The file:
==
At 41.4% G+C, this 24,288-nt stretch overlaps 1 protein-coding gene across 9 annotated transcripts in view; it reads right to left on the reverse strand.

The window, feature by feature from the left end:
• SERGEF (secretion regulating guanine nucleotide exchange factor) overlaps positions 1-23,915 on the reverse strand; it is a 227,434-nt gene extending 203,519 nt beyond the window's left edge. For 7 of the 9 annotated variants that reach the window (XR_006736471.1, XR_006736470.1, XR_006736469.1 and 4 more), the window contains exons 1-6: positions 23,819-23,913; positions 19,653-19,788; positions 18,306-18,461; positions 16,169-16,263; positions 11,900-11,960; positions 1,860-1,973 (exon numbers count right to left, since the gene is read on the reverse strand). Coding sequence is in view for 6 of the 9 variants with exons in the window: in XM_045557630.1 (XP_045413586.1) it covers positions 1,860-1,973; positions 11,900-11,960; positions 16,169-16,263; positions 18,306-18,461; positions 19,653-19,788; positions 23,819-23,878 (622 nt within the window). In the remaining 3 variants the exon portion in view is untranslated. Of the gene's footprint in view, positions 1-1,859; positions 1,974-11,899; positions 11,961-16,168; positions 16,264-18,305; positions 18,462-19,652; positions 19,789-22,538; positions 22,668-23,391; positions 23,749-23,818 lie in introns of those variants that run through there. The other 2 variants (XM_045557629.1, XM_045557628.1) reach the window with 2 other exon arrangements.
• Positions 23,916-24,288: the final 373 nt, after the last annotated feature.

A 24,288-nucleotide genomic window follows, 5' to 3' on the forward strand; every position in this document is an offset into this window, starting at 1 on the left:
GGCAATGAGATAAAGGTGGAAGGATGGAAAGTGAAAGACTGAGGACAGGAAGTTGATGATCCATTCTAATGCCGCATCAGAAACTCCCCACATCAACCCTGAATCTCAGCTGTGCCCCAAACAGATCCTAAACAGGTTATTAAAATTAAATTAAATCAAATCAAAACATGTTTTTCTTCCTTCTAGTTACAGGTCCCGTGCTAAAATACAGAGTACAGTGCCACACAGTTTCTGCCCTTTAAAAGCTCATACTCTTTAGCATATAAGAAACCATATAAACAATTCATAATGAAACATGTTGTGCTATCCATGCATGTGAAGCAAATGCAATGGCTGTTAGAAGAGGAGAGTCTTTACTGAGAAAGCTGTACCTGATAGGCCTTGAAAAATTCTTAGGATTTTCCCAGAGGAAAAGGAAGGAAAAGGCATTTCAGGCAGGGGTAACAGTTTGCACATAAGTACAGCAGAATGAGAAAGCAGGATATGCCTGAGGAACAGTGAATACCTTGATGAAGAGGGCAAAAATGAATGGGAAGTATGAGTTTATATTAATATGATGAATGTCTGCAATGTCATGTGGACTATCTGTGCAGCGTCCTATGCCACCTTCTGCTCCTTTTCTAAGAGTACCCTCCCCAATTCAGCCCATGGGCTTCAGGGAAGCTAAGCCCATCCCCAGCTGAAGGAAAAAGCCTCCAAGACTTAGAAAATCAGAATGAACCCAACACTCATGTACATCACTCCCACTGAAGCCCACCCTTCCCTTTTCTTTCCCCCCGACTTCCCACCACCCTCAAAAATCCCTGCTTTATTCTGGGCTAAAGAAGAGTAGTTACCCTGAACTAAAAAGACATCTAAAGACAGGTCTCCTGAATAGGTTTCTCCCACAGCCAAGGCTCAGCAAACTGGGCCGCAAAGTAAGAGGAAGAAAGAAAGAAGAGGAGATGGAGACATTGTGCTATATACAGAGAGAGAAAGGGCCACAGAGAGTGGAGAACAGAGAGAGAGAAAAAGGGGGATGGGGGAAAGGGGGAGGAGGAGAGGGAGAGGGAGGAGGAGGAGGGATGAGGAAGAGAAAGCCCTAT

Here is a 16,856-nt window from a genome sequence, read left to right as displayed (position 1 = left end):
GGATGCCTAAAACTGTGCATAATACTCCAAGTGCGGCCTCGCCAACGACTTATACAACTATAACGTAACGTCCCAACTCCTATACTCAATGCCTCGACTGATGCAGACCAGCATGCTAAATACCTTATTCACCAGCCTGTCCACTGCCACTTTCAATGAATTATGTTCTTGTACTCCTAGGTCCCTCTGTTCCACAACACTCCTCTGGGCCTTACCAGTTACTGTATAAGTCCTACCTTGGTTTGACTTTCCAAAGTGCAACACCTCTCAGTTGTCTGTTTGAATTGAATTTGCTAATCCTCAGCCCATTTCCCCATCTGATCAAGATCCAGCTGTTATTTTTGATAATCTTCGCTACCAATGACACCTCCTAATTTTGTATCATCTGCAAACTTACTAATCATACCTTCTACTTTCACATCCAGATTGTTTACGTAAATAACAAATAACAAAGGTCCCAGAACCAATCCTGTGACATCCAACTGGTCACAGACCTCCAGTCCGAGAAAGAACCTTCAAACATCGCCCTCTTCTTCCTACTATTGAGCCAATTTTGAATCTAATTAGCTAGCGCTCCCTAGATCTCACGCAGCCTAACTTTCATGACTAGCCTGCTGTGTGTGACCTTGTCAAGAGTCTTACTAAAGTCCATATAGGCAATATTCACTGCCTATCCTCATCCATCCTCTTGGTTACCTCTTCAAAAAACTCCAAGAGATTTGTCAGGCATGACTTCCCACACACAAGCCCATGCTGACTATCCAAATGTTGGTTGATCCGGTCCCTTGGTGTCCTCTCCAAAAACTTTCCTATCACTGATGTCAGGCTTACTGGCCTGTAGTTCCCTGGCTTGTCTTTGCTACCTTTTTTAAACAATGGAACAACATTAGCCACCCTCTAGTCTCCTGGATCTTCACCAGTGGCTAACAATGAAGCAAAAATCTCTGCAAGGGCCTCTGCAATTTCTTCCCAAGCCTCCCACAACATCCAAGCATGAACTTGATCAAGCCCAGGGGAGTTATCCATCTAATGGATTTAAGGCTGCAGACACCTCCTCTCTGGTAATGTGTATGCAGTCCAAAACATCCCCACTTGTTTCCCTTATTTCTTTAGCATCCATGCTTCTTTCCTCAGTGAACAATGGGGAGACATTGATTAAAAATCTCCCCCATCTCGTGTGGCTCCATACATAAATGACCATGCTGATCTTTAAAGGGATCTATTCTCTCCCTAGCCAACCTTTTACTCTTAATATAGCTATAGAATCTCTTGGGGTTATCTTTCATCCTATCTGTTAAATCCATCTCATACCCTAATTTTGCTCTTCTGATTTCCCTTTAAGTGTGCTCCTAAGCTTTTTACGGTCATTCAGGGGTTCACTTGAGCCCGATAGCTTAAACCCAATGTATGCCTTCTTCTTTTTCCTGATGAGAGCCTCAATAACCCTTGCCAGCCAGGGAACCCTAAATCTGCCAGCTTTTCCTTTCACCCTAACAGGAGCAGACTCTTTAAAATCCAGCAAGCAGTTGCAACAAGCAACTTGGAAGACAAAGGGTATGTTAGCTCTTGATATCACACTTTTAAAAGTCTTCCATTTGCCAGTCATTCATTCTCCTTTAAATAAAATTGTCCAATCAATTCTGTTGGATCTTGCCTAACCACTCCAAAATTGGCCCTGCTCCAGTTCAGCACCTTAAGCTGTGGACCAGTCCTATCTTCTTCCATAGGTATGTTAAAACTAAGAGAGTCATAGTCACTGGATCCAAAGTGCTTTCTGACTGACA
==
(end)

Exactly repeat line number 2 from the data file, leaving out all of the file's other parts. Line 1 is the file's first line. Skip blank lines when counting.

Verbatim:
The window, feature by feature from the left end: